Saucers focuses on Oklahoma’s role in UFO sightings

  • Saucers focuses on Oklahoma’s role in UFO sightings

A gifted storyteller, Oklahoma author Marilyn A. Hudson is quite talented when it comes to relaying the strange tales of UFO woe that puzzled many in Oklahoma for the roughly two-decade span from 1947 to 1969.

Those years bookend the “classic” UFO era in the United States, with 1947 being the alleged crash of a flying saucer near Roswell, New Mexico in the summer of that year to 1969, and the conclusion of the U.S. Air Force’s Project Blue Book. It was the government-sanctioned investigation into reports of unidentified flying objects.

With Hudson’s focus on Oklahoma’s role in the UFO sightings during this time frame in her independently-released book Sooner Saucers, readers get a closer look at eyewitness accounts of reported UFOs darting about the Oklahoma skies while Hudson also includes Kenneth Arnold’s famous ’47 sighting, reported right before the Roswell Crash, and reports of menacing “men in black” who tried to silence folks who reported seeing strange lights in the sky — or, perhaps, more.

Hudson goes in chronological order, breaking up the coverage of this period into decades — 1940s, 1950s and 1960s — and references Project Blue Book and documents from NICAP (National Investigations Committee On Aerial Phenomena) – notes the first Oklahoma UFO sighting for this time frame on May 17, 1947, where the eyewitness reported a “frosty white, round and flat object” that was traveling at great speed and made a “swishing sound.” The next report was on June 21, 1947, and was out of Yukon, Okla. Observed were “six objects like upside downwash tubs (domed silver shape) high and moving fast.” Hudson’s book soon picks up in the 1950s, when government secrecy and paranoia about the Soviet Union was at a height. Set against this backdrop was the continuation of saucer sightings in Oklahoma and elsewhere across the country.

With that paranoia was a lot of secrecy on the part of the government and a top-down decision to do everything they could to dismiss legitimate sightings as everything from “meteors” to “weather balloons” and the “planet Venus.”

A September 1955 report notes an Oklahoma State University professor who saw something strange moving from west to east and darting across the sky for an hour and a half.

The year 1964 sees the appearance of dogged civilian UFO investigator Hayden C. Hewes, who was based in Oklahoma City. Hudson notes that the intrepid individual “formed one of the first UFO groups in the state and was a front line figure for investigations into Bigfoot and other unsolved mysteries. In November of that year, Hewes took on the analysis of a “23 lb. meteoroid” that had fallen to earth, landing in Oklahoma City. It was unclear as to what the object actually was, as it was composed on materials not native to central Oklahoma.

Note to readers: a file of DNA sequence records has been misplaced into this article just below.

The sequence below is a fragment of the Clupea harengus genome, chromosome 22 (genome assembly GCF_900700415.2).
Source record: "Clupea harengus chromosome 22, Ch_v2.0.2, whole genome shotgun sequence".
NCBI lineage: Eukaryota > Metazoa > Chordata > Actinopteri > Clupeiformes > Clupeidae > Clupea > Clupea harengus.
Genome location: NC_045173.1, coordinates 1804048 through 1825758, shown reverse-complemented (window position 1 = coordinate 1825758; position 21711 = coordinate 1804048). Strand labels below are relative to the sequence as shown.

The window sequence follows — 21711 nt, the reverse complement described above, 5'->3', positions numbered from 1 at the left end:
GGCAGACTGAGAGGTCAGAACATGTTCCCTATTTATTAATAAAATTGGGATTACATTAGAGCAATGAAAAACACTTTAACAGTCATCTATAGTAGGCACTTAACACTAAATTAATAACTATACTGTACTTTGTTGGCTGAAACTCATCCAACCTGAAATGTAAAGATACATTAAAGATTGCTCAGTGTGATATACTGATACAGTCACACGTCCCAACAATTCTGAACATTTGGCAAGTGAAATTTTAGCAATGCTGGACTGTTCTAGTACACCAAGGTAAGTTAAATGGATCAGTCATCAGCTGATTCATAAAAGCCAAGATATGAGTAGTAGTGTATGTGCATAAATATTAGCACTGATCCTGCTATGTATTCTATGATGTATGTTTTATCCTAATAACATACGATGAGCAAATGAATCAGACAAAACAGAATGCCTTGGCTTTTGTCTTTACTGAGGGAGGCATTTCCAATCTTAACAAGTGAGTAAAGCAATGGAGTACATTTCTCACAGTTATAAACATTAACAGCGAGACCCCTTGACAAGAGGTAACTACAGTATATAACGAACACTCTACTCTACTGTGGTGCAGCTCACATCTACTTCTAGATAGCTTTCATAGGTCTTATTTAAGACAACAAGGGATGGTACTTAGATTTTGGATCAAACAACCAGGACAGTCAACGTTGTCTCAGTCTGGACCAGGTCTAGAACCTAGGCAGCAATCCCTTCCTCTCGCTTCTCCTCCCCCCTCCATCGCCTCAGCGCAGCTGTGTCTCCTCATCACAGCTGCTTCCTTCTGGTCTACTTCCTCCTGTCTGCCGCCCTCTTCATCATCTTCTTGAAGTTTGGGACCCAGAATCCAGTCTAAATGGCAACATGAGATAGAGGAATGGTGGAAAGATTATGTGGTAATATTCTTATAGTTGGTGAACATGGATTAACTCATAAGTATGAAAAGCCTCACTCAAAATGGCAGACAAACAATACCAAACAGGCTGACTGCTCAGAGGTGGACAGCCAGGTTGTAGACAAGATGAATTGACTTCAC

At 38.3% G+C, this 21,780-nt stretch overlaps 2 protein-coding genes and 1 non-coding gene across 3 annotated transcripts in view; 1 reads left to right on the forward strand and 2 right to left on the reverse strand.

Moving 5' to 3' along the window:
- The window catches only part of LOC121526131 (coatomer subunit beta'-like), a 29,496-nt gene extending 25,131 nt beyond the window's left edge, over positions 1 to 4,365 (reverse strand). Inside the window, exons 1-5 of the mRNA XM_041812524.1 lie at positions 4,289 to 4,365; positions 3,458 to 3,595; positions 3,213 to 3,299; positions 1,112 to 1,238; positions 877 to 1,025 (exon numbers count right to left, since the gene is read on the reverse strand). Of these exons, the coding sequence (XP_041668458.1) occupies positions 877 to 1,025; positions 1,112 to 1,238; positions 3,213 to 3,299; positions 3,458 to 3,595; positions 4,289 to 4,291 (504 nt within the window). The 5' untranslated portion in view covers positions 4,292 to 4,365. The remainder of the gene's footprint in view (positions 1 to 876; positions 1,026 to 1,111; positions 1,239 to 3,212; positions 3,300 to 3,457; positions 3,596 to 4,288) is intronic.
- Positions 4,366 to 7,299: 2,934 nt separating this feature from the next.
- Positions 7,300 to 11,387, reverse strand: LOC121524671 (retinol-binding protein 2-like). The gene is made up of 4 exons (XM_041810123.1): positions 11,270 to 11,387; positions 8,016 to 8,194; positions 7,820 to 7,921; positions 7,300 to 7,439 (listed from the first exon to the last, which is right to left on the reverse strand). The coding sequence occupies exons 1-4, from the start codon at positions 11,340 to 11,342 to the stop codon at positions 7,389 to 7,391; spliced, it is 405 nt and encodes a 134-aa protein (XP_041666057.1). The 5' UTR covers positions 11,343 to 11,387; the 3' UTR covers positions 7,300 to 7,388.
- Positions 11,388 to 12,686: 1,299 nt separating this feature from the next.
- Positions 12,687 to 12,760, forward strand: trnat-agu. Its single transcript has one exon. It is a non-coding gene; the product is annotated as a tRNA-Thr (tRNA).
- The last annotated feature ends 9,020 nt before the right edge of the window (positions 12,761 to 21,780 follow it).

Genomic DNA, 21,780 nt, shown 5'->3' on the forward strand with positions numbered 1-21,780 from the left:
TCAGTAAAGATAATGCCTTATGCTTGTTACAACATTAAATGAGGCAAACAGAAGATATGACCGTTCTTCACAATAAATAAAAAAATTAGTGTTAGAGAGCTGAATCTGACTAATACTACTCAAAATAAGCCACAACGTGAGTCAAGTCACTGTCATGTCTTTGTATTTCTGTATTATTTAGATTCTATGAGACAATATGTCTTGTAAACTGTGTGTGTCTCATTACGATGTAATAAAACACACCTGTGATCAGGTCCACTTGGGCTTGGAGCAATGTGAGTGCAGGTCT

Hewes and others would have their work cut out for them nine months later, in August 1965, when a serious UFO flap plagued the entire state of Oklahoma and other areas of North America for weeks on end. This initial flap resulted in a 14-year-old Tulsa boy taking what is believed to be the first color photo of a UFO.

Craft were witnessed near Tinker Air Force Base, but not before they were seen near nuclear missile silos in western states. It was truly an alarming period of sightings.

The reports across Oklahoma in early August 1965 are gripping in their strangeness and the impact it had on witnesses.

Hudson’s book was independently published, and in parts, it shows. Some editing and polishing in areas would have helped make it an even better book. That said, I enjoyed reading these reports that covered nearly every corner of the Sooner State over a 20-year period. 

At just under 200 pages, Sooner Saucers offers the reader a lot of basic information about the UFO phenomenon in mid-20th century America — and Oklahoma, specifically — via Blue Book reports and other eye- witness accounts. These sightings have not decreased all that much in the intervening years. Websites like the of the National UFO Reporting Center keep a monthly tally of reports across the U.S. and some around the world. People are still seeing strange, unexplainable things in the Oklahoma skies.

And with recent U.S. military admissions that UFOs or UAPs (unidentified aerial phenomena) are appearing and they don’t know who or what is operating them, it seems the world is entering a new stage in studying and observing these puzzling objects.